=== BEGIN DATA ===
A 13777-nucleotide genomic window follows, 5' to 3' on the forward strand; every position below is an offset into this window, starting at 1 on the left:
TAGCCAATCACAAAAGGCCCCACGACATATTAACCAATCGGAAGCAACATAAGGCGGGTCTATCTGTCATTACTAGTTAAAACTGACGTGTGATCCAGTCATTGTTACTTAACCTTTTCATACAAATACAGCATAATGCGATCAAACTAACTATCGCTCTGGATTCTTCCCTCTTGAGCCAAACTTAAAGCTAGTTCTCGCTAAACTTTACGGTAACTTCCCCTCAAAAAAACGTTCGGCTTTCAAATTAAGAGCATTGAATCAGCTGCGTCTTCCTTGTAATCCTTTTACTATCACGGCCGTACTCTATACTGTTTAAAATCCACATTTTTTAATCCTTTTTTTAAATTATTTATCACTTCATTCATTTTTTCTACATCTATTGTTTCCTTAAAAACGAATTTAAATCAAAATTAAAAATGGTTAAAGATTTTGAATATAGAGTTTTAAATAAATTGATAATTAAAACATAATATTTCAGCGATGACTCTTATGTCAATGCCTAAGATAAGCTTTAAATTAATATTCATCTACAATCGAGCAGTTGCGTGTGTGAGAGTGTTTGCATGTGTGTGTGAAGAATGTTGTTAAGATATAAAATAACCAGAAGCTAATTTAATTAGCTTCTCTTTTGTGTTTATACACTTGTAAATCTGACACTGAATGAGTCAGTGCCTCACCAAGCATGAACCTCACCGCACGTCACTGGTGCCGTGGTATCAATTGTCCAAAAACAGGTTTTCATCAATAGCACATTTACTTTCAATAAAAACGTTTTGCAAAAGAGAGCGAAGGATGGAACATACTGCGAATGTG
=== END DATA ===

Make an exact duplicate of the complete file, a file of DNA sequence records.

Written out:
A 13777-nucleotide genomic window follows, 5' to 3' on the forward strand; every position below is an offset into this window, starting at 1 on the left:
TAGCCAATCACAAAAGGCCCCACGACATATTAACCAATCGGAAGCAACATAAGGCGGGTCTATCTGTCATTACTAGTTAAAACTGACGTGTGATCCAGTCATTGTTACTTAACCTTTTCATACAAATACAGCATAATGCGATCAAACTAACTATCGCTCTGGATTCTTCCCTCTTGAGCCAAACTTAAAGCTAGTTCTCGCTAAACTTTACGGTAACTTCCCCTCAAAAAAACGTTCGGCTTTCAAATTAAGAGCATTGAATCAGCTGCGTCTTCCTTGTAATCCTTTTACTATCACGGCCGTACTCTATACTGTTTAAAATCCACATTTTTTAATCCTTTTTTTAAATTATTTATCACTTCATTCATTTTTTCTACATCTATTGTTTCCTTAAAAACGAATTTAAATCAAAATTAAAAATGGTTAAAGATTTTGAATATAGAGTTTTAAATAAATTGATAATTAAAACATAATATTTCAGCGATGACTCTTATGTCAATGCCTAAGATAAGCTTTAAATTAATATTCATCTACAATCGAGCAGTTGCGTGTGTGAGAGTGTTTGCATGTGTGTGTGAAGAATGTTGTTAAGATATAAAATAACCAGAAGCTAATTTAATTAGCTTCTCTTTTGTGTTTATACACTTGTAAATCTGACACTGAATGAGTCAGTGCCTCACCAAGCATGAACCTCACCGCACGTCACTGGTGCCGTGGTATCAATTGTCCAAAAACAGGTTTTCATCAATAGCACATTTACTTTCAATAAAAACGTTTTGCAAAAGAGAGCGAAGGATGGAACATACTGCGAATGTG